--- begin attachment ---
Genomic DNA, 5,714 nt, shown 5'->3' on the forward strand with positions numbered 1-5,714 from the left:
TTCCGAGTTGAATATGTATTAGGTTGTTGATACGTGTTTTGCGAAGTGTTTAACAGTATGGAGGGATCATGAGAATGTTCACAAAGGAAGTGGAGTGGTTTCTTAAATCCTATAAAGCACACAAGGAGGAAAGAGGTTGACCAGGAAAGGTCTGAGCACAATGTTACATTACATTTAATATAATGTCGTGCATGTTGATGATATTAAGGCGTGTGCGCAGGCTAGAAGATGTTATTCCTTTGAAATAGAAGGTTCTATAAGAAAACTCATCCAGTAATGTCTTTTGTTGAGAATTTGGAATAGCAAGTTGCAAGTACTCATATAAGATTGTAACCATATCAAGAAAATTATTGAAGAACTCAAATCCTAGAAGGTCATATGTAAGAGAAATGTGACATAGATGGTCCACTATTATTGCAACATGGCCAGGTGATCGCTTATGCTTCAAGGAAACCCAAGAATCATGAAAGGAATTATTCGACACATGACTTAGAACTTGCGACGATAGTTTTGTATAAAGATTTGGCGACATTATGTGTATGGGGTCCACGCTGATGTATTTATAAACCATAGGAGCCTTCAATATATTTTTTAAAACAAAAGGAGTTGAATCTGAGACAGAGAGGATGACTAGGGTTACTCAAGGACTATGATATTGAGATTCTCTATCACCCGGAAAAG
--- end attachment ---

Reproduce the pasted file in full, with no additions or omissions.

Genomic DNA, 5,714 nt, shown 5'->3' on the forward strand with positions numbered 1-5,714 from the left:
TTCCGAGTTGAATATGTATTAGGTTGTTGATACGTGTTTTGCGAAGTGTTTAACAGTATGGAGGGATCATGAGAATGTTCACAAAGGAAGTGGAGTGGTTTCTTAAATCCTATAAAGCACACAAGGAGGAAAGAGGTTGACCAGGAAAGGTCTGAGCACAATGTTACATTACATTTAATATAATGTCGTGCATGTTGATGATATTAAGGCGTGTGCGCAGGCTAGAAGATGTTATTCCTTTGAAATAGAAGGTTCTATAAGAAAACTCATCCAGTAATGTCTTTTGTTGAGAATTTGGAATAGCAAGTTGCAAGTACTCATATAAGATTGTAACCATATCAAGAAAATTATTGAAGAACTCAAATCCTAGAAGGTCATATGTAAGAGAAATGTGACATAGATGGTCCACTATTATTGCAACATGGCCAGGTGATCGCTTATGCTTCAAGGAAACCCAAGAATCATGAAAGGAATTATTCGACACATGACTTAGAACTTGCGACGATAGTTTTGTATAAAGATTTGGCGACATTATGTGTATGGGGTCCACGCTGATGTATTTATAAACCATAGGAGCCTTCAATATATTTTTTAAAACAAAAGGAGTTGAATCTGAGACAGAGAGGATGACTAGGGTTACTCAAGGACTATGATATTGAGATTCTCTATCACCCGGAAAAG